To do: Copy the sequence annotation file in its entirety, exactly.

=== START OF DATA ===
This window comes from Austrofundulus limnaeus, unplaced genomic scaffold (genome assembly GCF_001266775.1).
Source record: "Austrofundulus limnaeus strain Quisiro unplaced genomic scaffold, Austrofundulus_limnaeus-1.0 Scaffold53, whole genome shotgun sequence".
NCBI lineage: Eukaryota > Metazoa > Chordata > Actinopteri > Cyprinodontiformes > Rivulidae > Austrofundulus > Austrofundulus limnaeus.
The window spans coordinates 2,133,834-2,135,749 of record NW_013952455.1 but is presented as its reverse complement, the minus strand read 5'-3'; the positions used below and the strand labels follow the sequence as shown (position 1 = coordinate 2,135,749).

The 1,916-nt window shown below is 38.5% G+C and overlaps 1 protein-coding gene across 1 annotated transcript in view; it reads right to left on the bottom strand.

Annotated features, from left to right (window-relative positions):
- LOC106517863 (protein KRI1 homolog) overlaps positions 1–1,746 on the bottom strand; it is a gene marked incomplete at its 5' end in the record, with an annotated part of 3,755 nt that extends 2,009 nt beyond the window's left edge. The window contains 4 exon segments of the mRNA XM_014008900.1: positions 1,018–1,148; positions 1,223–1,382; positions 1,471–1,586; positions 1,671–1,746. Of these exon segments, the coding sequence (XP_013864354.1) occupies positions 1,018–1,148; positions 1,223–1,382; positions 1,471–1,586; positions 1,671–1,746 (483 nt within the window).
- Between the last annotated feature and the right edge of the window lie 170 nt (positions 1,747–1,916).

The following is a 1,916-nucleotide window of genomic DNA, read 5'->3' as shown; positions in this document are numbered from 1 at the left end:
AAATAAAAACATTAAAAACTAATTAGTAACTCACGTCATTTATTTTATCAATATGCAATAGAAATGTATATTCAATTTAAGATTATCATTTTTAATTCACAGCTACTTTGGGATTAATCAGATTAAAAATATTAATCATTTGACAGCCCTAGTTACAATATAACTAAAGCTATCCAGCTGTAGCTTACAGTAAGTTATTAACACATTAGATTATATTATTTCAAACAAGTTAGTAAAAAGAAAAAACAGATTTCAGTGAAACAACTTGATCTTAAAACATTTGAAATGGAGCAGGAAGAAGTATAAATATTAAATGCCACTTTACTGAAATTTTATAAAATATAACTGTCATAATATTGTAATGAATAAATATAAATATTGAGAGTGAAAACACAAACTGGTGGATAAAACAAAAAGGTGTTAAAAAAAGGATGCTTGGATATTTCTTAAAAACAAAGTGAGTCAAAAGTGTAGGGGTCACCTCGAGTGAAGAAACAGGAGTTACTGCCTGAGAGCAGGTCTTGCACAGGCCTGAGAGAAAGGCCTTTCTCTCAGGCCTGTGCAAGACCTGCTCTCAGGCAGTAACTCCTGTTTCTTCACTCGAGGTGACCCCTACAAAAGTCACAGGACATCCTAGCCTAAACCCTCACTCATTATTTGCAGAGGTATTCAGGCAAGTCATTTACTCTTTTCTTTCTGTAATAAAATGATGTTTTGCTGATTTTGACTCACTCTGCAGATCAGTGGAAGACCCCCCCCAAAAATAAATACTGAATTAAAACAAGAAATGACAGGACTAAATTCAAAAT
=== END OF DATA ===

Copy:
This window comes from Austrofundulus limnaeus, unplaced genomic scaffold (genome assembly GCF_001266775.1).
Source record: "Austrofundulus limnaeus strain Quisiro unplaced genomic scaffold, Austrofundulus_limnaeus-1.0 Scaffold53, whole genome shotgun sequence".
NCBI lineage: Eukaryota > Metazoa > Chordata > Actinopteri > Cyprinodontiformes > Rivulidae > Austrofundulus > Austrofundulus limnaeus.
The window spans coordinates 2,133,834-2,135,749 of record NW_013952455.1 but is presented as its reverse complement, the minus strand read 5'-3'; the positions used below and the strand labels follow the sequence as shown (position 1 = coordinate 2,135,749).

The 1,916-nt window shown below is 38.5% G+C and overlaps 1 protein-coding gene across 1 annotated transcript in view; it reads right to left on the bottom strand.

Annotated features, from left to right (window-relative positions):
- LOC106517863 (protein KRI1 homolog) overlaps positions 1–1,746 on the bottom strand; it is a gene marked incomplete at its 5' end in the record, with an annotated part of 3,755 nt that extends 2,009 nt beyond the window's left edge. The window contains 4 exon segments of the mRNA XM_014008900.1: positions 1,018–1,148; positions 1,223–1,382; positions 1,471–1,586; positions 1,671–1,746. Of these exon segments, the coding sequence (XP_013864354.1) occupies positions 1,018–1,148; positions 1,223–1,382; positions 1,471–1,586; positions 1,671–1,746 (483 nt within the window).
- Between the last annotated feature and the right edge of the window lie 170 nt (positions 1,747–1,916).

The following is a 1,916-nucleotide window of genomic DNA, read 5'->3' as shown; positions in this document are numbered from 1 at the left end:
AAATAAAAACATTAAAAACTAATTAGTAACTCACGTCATTTATTTTATCAATATGCAATAGAAATGTATATTCAATTTAAGATTATCATTTTTAATTCACAGCTACTTTGGGATTAATCAGATTAAAAATATTAATCATTTGACAGCCCTAGTTACAATATAACTAAAGCTATCCAGCTGTAGCTTACAGTAAGTTATTAACACATTAGATTATATTATTTCAAACAAGTTAGTAAAAAGAAAAAACAGATTTCAGTGAAACAACTTGATCTTAAAACATTTGAAATGGAGCAGGAAGAAGTATAAATATTAAATGCCACTTTACTGAAATTTTATAAAATATAACTGTCATAATATTGTAATGAATAAATATAAATATTGAGAGTGAAAACACAAACTGGTGGATAAAACAAAAAGGTGTTAAAAAAAGGATGCTTGGATATTTCTTAAAAACAAAGTGAGTCAAAAGTGTAGGGGTCACCTCGAGTGAAGAAACAGGAGTTACTGCCTGAGAGCAGGTCTTGCACAGGCCTGAGAGAAAGGCCTTTCTCTCAGGCCTGTGCAAGACCTGCTCTCAGGCAGTAACTCCTGTTTCTTCACTCGAGGTGACCCCTACAAAAGTCACAGGACATCCTAGCCTAAACCCTCACTCATTATTTGCAGAGGTATTCAGGCAAGTCATTTACTCTTTTCTTTCTGTAATAAAATGATGTTTTGCTGATTTTGACTCACTCTGCAGATCAGTGGAAGACCCCCCCCAAAAATAAATACTGAATTAAAACAAGAAATGACAGGACTAAATTCAAAAT